Pathfinder 2500 Hybrid - Boat Review

A pioneer in the bay-boat revolution goes back to its roots.

Pathfinder Boats 2500 Hybrid
Specs: Length: 24'9" Beam: 8'6" Draft: 14" Fuel: 67 gal. water: 6 gal. Weight: Not yet available Max HP: 300 Price: $82,576 w/ Yamaha F300 Pathfinder Boats: Test Conditions: Weather: Partly sunny Location: Fort Pierce, Florida Wind: Southeast 8 knots Sea State: Light chop Test Load: Three people, 40 gallons of fuel, 6 gallons of water Experience the action in our video preview.Courtesy Pathfinder

A lot has changed since the bay boat first came on the scene. The demand for a jack-of-all-trades craft led boatbuilders to design increasingly bigger, more seaworthy boats with taller gunwales, lots of storage, and seating for the entire family.

Pathfinder, a leader in the bay-boat revolution, has achieved tremendous success embracing such a trend; however, its latest model — the 2500 Hybrid — places more of a premium on hardcore inshore and nearshore fishing, encompassing the essentials that make a bay boat, well, a bay boat.

With its roominess, console seat, leaning post for two, and fold-up jump seats on both transom corners, this Pathfinder still accommodates a crew of four or five, but it’s the purposeful layout and the wealth of fishing features that propel it to the front of the pack.

For starters, the 2500 ­Hybrid incorporates recessed hardware for snag-free fishing, and it comes pre-rigged for a 36-volt bow-mount trolling motor, a must for any true bay boat. Just aft of the anchor locker, three large, lockable compartments hide under the fore casting deck, providing ample dry storage for gear, and twin racks to cradle a pair of rods to port and another pair to starboard.

Pathfinder Boats 2500 Hybrid
Three lockers up front offer ample dry storage for gear and two rods on each side.Courtesy Pathfinder

A step between the foredeck and the forward cockpit houses a 43-gallon fish box long enough to ice down big kingfish or cobia, and it can be plumbed with a pump and macerator. Between the step and the console, an in-deck locker with drain keeps your cast net handy yet tucked out of the way.

Four flush-mount rod holders on the gunwales come standard, and vertical racks on both sides of the center console hold a combined eight rods ready for action. In the front of the console, a cooler for food and drinks doubles as a seat, and a split door affords access to the nickel-tinned wiring harness inside and a battery compartment with clear plexiglass lid.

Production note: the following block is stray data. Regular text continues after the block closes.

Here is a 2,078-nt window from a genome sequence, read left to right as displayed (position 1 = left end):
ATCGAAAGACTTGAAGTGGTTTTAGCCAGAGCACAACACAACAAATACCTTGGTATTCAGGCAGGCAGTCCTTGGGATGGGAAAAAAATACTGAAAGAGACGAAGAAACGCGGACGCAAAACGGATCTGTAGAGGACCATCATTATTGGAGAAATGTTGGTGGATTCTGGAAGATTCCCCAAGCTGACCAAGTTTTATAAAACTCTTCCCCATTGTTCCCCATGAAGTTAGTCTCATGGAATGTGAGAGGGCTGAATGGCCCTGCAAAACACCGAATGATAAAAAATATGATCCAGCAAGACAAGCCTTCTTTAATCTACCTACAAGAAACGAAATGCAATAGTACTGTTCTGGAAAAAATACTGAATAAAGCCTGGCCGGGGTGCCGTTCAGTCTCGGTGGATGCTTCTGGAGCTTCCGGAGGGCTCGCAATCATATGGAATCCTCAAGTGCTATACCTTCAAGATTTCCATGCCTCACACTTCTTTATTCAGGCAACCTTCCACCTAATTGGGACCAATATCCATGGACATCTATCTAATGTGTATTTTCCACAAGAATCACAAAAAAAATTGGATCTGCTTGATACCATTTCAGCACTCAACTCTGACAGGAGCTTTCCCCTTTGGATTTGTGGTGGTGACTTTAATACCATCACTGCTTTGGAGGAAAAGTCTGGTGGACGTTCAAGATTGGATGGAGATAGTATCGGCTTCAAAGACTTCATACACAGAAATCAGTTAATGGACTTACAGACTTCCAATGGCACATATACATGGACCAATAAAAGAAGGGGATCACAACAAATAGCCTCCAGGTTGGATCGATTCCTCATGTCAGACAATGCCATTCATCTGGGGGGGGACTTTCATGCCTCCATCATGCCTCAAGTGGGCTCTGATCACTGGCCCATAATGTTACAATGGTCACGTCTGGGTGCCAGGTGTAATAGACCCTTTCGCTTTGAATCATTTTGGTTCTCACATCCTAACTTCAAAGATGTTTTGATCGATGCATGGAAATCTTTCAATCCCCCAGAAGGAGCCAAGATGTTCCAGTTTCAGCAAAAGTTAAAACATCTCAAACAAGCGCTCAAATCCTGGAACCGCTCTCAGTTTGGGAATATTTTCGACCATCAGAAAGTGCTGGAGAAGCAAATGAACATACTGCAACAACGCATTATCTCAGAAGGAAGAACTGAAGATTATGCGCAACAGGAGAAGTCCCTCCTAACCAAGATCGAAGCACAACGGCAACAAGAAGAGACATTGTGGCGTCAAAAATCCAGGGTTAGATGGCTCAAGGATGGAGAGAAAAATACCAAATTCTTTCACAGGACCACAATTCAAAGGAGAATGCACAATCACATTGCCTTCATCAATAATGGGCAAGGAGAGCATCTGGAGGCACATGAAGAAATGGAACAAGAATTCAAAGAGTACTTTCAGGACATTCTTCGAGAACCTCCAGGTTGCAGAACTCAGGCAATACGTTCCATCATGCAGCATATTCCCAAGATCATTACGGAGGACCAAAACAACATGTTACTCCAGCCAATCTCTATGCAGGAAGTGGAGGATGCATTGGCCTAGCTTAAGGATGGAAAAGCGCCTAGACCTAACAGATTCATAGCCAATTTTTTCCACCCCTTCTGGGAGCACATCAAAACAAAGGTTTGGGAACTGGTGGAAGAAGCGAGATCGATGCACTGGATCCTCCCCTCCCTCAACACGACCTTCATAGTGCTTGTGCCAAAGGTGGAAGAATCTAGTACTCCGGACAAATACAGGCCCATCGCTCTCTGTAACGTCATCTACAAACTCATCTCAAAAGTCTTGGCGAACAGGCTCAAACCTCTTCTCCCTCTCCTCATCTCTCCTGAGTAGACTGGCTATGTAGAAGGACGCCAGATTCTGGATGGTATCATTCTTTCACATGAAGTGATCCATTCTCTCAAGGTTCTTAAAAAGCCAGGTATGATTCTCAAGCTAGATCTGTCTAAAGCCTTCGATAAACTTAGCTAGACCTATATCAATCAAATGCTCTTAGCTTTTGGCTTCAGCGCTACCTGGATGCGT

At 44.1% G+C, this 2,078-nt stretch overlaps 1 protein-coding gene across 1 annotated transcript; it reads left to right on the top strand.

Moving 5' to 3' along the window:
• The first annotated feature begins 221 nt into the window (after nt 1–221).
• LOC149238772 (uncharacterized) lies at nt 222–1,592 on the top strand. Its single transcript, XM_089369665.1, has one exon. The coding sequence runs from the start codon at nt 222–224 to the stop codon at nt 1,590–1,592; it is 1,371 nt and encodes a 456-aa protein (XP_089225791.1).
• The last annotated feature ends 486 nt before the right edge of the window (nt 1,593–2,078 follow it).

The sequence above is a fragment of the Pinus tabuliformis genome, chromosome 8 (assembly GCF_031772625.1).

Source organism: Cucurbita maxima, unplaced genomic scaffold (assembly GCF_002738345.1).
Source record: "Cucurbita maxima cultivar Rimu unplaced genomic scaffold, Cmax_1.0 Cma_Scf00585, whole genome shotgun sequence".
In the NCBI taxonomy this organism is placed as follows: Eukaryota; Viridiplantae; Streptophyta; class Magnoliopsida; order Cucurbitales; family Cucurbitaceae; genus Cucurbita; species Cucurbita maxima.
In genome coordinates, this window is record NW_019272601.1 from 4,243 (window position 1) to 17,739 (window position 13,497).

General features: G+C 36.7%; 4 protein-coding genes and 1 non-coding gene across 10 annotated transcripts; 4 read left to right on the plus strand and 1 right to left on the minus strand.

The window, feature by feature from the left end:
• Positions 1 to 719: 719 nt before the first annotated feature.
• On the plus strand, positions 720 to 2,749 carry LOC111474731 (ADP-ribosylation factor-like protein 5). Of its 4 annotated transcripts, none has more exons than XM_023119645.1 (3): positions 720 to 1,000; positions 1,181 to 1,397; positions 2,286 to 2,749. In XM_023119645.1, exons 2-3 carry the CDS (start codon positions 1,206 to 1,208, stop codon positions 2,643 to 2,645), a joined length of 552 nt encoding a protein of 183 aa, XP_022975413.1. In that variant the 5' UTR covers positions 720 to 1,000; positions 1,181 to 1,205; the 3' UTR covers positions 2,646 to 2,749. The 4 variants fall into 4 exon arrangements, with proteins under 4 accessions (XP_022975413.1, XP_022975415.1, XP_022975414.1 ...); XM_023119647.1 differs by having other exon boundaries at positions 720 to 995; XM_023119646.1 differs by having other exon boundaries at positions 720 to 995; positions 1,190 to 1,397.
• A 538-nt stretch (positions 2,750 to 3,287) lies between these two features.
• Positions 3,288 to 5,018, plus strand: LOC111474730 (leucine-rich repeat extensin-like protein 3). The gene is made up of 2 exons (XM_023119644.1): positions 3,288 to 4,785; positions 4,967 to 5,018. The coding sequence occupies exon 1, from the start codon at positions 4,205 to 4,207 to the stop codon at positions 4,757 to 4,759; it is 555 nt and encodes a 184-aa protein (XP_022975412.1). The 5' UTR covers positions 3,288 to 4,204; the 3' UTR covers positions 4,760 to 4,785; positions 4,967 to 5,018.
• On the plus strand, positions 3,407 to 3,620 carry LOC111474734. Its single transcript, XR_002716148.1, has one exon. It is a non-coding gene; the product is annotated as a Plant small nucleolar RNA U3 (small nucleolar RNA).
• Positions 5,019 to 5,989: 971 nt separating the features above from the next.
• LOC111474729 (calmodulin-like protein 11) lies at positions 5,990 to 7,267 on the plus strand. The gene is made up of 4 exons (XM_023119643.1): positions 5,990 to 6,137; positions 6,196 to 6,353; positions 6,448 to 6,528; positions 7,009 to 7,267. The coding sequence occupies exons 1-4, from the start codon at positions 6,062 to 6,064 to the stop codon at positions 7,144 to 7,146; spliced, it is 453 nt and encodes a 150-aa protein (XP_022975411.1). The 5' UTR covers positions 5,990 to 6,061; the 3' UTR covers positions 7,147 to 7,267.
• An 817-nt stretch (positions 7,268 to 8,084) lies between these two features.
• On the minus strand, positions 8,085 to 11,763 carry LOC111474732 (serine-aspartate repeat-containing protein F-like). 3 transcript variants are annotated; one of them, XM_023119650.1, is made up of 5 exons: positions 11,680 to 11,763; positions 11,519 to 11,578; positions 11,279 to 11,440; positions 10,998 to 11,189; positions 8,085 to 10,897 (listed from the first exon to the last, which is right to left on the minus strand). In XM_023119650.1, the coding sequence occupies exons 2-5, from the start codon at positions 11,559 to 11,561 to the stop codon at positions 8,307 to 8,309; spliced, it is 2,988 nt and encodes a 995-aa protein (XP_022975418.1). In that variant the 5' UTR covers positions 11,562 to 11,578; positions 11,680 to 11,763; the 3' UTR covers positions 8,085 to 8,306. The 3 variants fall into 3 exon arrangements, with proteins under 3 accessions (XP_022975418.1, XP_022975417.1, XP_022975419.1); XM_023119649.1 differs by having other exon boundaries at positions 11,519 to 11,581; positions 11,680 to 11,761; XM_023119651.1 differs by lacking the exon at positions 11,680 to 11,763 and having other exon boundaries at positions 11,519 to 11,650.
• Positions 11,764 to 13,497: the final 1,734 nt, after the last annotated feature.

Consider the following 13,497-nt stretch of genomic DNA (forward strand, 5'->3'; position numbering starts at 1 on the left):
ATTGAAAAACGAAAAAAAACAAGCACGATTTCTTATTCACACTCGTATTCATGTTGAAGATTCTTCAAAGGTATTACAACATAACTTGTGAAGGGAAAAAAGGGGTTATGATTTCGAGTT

Pathfinder Boats 2500 Hybrid
The step leading to the forward casting deck houses a 43-gallon fish box to chill your catch.Courtesy Pathfinder

While its footprint leaves plenty of space to move around unencumbered, the console has the real estate to accommodate a 12-inch multifunction display, ­Yamaha Command Link gauge, waterproof switch panel with breakers, trim-tab switches and VHF radio on the dash, plus the standard 12-volt accessory jack, USB charging jack, compass on top and helm footrest down low.

A hydraulic jack plate with blinker-style switch below the steering wheel, horizontal rod racks for two outfits under each gunwale, raw- and freshwater washdowns in opposite corners of the cockpit, and a boarding ladder are also standard issue.

Pathfinder offers two helm seating options, both with tackle storage. One includes premium seats with flip-up bolsters and an expanded tackle center, while the other offers a leaning-post configuration with a bench-style seat, removable backrest, tackle drawer and massive livewell with viewing window.

The test boat had the ­optional hardtop with electronics box, spreader lights and aft storage locker, but a tower with a second helm station is another alternative.

Pathfinder Boats 2500 Hybrid
A split door behind the cooler/seat and backrest affords access to electrical connections.Courtesy Pathfinder

Other key options include hydraulic or power-assisted steering, trim tabs, an 8- or 10-foot Power-Pole, bubbling and recirculating livewell aeration systems, and vertical racks to carry six extra rods on the hardtop and another four in back of the helm seats.

Our test boat, warned Skip Lyshon of Pathfinder Boats, still needed a little prop tweaking, but despite the propeller robbing the F300 of a few rpm, the Hybrid got on plane inside of 100 feet, a distance we cut nearly in half with the trim tabs down and the jack plate up. The desired acceleration and lift were both there, so leaving a flat when the tide gets a bit too low won’t be an issue.

According to Yamaha performance data, the 2500 tops at over 58 mph (we hit 57 mph without reaching maximum rpm). And running at 3,500 rpm offers the most range — 3.8 mpg — while cruising at a comfortable 35.6 mph. Though sea conditions during the test didn’t push the Pathfinder near its limits, it’s safe to say the new hull is a winner. It proved dry, quick, and maneuverable with an impressive turning radius and a firm hold in tight turns. So bring on those winding bayous and creeks.

In reverse, the boat turned well in both directions. And as expected, it proved stable while adrift and staked out. Having experienced its performance and closely inspected the boat’s fit and finish and many features, I strongly recommend anglers looking for a superlative, no-nonsense bay boat take the 2500 Hybrid for a spin.

Pathfinder Boats 2500 Hybrid
Inside the console, a compartment with a clear lid keeps batteries dry and easy to reach.Courtesy Pathfinder
Yamaha F300 Pathfinder Boats
With 300 horses on the transom, the 2500 Hybrid jumps up in less than 100 feet and hits 30 mph in under 7.8 seconds.Courtesy Yamaha